Justice Kagan took that up in a question for Uzuegbunam’s lawyer, Waggonner:

KAGAN: I guess I always thought that our Article III  requirements meant that people can’t bring a suit for pure vindication alone, for just saying, you know what, I was right, you were wrong, for the psychic satisfaction that it gives to hear a court say that. And I guess I wonder, if this is not, by your own admission, compensatory damages, how is it that we’re not in that world, … where the suit really is one for, you know, just… a declaration that somebody else committed a wrong?

WAGGONER: Well, it is compensatory in that it’s requiring a defendant … to pay a plaintiff money. And that’s currency. Chike can go out and buy a package of tracts for 1, 10 or 20 dollars. Certainly, in that sense, it is. But I think the overall purpose is that because we can’t measure how harmful a violation of speech is or how harmful an unreasonable search and seizure is, we want to ensure that some redress is provided in that to the plaintiff for the past injury, and damages do that.

This case came out of the 11th Circuit, the rare appeals court likely to rule against Uzuegbunam on the narrow question of nominal damages. And the Supreme Court could have let that stand if it had wanted to. 

On that basis, I think he’s likely to prevail, but I’ve been surprised before. 

Yet colleges across this country have under the standard sought here unconstitutional speech policies in place right now.  I’ll let Chike Uzuegbunam have the final word on what a ruling in this case means:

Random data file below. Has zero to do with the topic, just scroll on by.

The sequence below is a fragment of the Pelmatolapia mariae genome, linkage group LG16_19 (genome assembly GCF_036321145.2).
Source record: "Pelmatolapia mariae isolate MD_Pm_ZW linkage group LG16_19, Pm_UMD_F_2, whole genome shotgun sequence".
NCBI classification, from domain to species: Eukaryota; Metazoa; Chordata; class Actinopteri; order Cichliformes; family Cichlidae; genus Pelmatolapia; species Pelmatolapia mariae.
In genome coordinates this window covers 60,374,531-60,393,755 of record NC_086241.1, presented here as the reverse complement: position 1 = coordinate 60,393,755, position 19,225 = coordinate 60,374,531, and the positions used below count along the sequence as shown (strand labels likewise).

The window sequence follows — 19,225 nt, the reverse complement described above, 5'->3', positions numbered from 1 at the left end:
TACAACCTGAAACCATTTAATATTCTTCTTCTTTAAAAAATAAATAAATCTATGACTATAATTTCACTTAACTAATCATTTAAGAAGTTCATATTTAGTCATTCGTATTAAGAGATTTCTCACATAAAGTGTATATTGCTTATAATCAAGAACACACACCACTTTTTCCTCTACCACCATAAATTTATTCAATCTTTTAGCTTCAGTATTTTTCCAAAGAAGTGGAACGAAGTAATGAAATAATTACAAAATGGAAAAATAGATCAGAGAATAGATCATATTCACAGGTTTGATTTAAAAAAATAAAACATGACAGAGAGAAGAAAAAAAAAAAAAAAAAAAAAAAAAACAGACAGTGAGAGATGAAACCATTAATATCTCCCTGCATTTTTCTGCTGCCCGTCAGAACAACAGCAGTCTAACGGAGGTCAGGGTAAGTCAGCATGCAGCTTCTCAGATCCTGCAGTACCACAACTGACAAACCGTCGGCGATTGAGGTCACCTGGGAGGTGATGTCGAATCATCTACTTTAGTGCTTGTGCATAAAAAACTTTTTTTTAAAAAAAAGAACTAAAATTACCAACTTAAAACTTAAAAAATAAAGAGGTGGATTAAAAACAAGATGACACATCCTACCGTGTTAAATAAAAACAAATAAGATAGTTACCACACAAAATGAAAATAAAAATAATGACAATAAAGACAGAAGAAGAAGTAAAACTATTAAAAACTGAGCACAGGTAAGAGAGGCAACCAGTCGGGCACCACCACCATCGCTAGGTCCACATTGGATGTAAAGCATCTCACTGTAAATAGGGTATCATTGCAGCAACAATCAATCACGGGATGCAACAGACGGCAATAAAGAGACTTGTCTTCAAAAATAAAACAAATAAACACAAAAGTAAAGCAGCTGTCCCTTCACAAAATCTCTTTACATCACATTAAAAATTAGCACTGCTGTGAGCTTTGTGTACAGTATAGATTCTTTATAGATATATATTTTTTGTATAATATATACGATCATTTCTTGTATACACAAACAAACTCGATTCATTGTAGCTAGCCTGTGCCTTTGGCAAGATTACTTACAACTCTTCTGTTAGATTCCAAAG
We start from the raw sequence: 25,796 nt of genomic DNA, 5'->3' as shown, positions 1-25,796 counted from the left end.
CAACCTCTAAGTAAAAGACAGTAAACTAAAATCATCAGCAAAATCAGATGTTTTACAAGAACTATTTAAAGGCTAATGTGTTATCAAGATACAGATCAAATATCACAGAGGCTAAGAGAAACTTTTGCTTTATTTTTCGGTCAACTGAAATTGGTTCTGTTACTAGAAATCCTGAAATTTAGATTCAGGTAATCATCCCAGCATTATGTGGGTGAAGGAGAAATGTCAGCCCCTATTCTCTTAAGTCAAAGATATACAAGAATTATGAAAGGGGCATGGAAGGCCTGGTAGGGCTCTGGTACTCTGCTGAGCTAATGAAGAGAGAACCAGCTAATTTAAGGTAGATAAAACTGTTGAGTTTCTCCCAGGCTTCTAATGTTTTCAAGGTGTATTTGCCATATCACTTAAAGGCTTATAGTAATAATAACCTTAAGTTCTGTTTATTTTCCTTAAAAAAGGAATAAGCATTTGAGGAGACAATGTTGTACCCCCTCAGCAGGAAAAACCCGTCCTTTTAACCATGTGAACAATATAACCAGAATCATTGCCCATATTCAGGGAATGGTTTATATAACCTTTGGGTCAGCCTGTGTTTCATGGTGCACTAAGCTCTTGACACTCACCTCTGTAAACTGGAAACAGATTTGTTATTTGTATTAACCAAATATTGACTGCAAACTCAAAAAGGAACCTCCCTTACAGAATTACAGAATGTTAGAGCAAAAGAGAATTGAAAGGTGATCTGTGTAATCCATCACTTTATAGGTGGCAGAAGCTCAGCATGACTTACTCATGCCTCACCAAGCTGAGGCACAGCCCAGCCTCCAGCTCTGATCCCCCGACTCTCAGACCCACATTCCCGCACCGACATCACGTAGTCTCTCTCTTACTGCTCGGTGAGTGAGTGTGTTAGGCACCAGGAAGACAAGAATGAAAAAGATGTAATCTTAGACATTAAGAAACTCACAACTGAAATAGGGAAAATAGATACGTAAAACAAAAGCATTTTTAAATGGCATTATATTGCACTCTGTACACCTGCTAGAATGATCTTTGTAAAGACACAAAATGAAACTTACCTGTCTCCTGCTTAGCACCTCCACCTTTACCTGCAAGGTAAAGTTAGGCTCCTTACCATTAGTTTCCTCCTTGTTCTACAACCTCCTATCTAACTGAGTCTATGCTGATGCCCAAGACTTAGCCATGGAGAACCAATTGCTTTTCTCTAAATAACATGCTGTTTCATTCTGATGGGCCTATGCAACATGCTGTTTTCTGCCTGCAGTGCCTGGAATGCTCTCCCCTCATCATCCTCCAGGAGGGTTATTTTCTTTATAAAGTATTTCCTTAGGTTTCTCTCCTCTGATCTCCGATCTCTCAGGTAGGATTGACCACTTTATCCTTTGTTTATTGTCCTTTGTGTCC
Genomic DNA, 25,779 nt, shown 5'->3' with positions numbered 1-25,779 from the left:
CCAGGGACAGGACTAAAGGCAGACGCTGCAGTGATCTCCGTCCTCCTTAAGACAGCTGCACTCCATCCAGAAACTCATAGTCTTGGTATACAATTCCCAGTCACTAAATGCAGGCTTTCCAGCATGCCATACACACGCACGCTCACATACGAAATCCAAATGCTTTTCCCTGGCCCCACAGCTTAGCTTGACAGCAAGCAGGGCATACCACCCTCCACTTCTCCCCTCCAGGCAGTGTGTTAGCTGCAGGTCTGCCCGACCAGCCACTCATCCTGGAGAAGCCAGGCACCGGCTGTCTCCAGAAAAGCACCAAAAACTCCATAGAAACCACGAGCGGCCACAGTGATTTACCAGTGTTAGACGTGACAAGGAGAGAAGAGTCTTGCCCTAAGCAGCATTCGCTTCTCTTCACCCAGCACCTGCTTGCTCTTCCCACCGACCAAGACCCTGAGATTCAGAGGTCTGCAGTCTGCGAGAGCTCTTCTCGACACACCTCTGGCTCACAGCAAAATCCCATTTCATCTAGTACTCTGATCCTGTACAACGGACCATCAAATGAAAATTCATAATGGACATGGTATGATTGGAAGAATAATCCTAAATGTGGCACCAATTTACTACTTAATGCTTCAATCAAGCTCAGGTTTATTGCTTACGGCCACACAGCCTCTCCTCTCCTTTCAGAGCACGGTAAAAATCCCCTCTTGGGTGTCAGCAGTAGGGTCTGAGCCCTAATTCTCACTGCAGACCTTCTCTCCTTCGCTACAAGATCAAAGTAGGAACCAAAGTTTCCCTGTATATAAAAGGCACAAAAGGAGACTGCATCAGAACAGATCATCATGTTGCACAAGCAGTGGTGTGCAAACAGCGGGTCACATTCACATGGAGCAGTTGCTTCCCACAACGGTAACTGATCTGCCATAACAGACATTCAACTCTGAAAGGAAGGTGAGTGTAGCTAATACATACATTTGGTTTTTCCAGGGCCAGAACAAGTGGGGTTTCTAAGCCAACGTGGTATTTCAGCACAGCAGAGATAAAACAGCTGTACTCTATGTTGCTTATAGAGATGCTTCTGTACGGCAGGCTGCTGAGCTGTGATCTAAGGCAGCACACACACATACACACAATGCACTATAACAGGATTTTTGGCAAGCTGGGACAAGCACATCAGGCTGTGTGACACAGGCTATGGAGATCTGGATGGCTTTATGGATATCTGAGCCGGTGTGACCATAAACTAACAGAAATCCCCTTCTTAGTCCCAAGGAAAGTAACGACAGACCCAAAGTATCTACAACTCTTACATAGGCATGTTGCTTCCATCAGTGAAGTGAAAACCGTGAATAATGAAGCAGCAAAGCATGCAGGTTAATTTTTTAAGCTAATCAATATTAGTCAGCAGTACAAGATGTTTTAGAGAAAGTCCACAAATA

UZUEGBUNAM: It’s wrong for government officials to violate the Constitution with no accountability. Our right to speak freely, to assemble, to share our faith, to receive due process? These rights are priceless for all Americans. And if we live in a country where government officials silence speech without consequence, we no longer have free speech.

Or, as nominal-damages winner and occasional Grammy winner Taylor Swift declared: Someday I’ll be big enough that you can’t hit me and all you’re ever gonna be is mean.

LYRICS: Why you gotta be so mean?

And that’s this week’s Legal Docket.

LYRICS: All you are is mean … and mean and mean and mean. But someday I’ll be big enough so you can’t hit me and all you’re ever gonna be is mean. Yeah. Someday I’ll be big enough so you can’t hit me (why you gotta be so) and all you’re ever gonna be is mean. 

Why you gotta be so mean?

MARY REICHARD, HOST: Coming up next on The World and Everything in It: The Monday Moneybeat.

NICK EICHER, HOST: The U.S. House okayed a Covid economic measure last week—another $1.9 trillion of Biden stimulus on top of the $900 billion in Trump stimulus added in December—for a total of $2.8. 

It didn’t bring the market reaction supporters may have hoped, though.

And David Bahnsen, financial analyst and advisor, has some thoughts.

DAVID BAHNSEN, GUEST: I think that the market response was kind of muted. It came out Thursday night and the market had been up so much throughout the week and somewhere in that is the expectation that another stimulus was coming, more money pumped into the economy. 

What percentage of the market’s movement was related to all the expectations of stimulus? It’s hard to say.